Colorful player, coach Pepper Rodgers dies at age 88

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Mark Harmon, Pepper Rodgers

FILE – In this Sept. 13, 1972, file photo, UCLA quarterback Mark Harmon, left, son of former Michigan Heisman Trophy winner Tom Harmon, works out with coach Pepper Rodgers, right, in Los Angeles. Rodgers, a colorful personality who helped Georgia Tech to an unbeaten season as a player in 1952 and went on to coach the Yellow Jackets as well as Kansas, UCLA and in the United States Football League, died Thursday, May 14, 2020, at the age of 88. His alma mater announced his death. A statement from Georgia Tech said Rodgers died in Reston, Va. No cause was given. (AP Photo/GB, File)

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ATLANTA (AP) — Pepper Rodgers, a colorful personality who helped Georgia Tech to an unbeaten season as a player in 1952 and went on to coach the Yellow Jackets as well as Kansas, UCLA and Memphis teams in both the USFL and CFL, died Thursday. He was 88.

A statement from his alma mater said Rodgers died in Reston, Virginia, where he lived after retiring from his final job as Washington’s vice president of football operations in 2004. No cause of death was given, but he had recently suffered a fall.

A quarterback and kicker, Rodgers was part of Georgia Tech teams that went 32-2-3, claimed two Southeastern Conference championships and won three major bowl games during his three years on the varsity. He capped a 12-0 season in 1952 by throwing a touchdown pass, kicking a field goal and adding three extra points in a 24-7 victory over Ole Miss in the Sugar Bowl.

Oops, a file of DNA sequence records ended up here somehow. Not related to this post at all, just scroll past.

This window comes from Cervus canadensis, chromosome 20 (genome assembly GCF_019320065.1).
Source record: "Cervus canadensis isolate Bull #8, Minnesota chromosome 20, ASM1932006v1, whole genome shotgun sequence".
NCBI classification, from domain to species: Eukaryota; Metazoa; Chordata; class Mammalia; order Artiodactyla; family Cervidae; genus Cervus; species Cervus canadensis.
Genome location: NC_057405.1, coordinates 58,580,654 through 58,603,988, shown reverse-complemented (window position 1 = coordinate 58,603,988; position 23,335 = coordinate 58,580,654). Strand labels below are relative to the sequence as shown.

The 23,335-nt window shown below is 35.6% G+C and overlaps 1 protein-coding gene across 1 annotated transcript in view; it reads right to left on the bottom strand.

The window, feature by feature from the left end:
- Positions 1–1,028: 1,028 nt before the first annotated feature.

Georgia Tech finished No. 1 in the International News Service poll, but settled for No. 2 behind Michigan State in both The Associated Press and coaches’ polls.

When he returned to Georgia Tech as the coach in 1974, he showed up riding a Harley and sporting a perm, a sign of the free-wheeling style that often put him at odds with his bosses and staid alumni.

When coaching in the USFL, he once wore a tuxedo on the flight to play a game against the New Jersey Generals, a big-spending franchise owned by future president Donald Trump. Another time, he donned the helmet he wore while serving in the Air Force in an attempt to motivate his team.

But for all his antics, Rodgers stuck to business on the field.

“’He’s no clown,″ Memphis linebacker Steve Hammond told The New York Times in 1985. ″He’s a good coach who likes to have some fun. That’s all.″